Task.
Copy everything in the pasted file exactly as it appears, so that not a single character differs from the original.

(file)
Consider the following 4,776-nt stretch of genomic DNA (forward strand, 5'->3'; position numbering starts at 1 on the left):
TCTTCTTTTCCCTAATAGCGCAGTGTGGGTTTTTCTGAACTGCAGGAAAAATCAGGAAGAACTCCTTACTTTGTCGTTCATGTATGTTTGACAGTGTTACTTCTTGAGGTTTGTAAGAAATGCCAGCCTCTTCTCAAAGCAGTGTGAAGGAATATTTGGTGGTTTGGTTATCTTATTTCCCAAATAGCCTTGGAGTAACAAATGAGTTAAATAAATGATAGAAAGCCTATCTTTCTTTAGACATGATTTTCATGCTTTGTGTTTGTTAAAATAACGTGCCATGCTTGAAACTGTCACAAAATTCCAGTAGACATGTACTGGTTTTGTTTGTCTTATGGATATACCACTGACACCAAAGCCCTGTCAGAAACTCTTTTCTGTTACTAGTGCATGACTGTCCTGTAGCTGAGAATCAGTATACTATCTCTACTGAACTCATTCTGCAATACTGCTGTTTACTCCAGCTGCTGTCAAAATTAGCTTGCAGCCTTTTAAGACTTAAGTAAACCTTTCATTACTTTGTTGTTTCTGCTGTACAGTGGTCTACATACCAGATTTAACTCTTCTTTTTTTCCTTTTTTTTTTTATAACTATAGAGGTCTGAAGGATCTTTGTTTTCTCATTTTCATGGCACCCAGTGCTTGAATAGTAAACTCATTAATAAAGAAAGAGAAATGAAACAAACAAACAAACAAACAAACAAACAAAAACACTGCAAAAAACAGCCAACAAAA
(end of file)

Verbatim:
Consider the following 4,776-nt stretch of genomic DNA (forward strand, 5'->3'; position numbering starts at 1 on the left):
TCTTCTTTTCCCTAATAGCGCAGTGTGGGTTTTTCTGAACTGCAGGAAAAATCAGGAAGAACTCCTTACTTTGTCGTTCATGTATGTTTGACAGTGTTACTTCTTGAGGTTTGTAAGAAATGCCAGCCTCTTCTCAAAGCAGTGTGAAGGAATATTTGGTGGTTTGGTTATCTTATTTCCCAAATAGCCTTGGAGTAACAAATGAGTTAAATAAATGATAGAAAGCCTATCTTTCTTTAGACATGATTTTCATGCTTTGTGTTTGTTAAAATAACGTGCCATGCTTGAAACTGTCACAAAATTCCAGTAGACATGTACTGGTTTTGTTTGTCTTATGGATATACCACTGACACCAAAGCCCTGTCAGAAACTCTTTTCTGTTACTAGTGCATGACTGTCCTGTAGCTGAGAATCAGTATACTATCTCTACTGAACTCATTCTGCAATACTGCTGTTTACTCCAGCTGCTGTCAAAATTAGCTTGCAGCCTTTTAAGACTTAAGTAAACCTTTCATTACTTTGTTGTTTCTGCTGTACAGTGGTCTACATACCAGATTTAACTCTTCTTTTTTTCCTTTTTTTTTTTATAACTATAGAGGTCTGAAGGATCTTTGTTTTCTCATTTTCATGGCACCCAGTGCTTGAATAGTAAACTCATTAATAAAGAAAGAGAAATGAAACAAACAAACAAACAAACAAACAAACAAAAACACTGCAAAAAACAGCCAACAAAA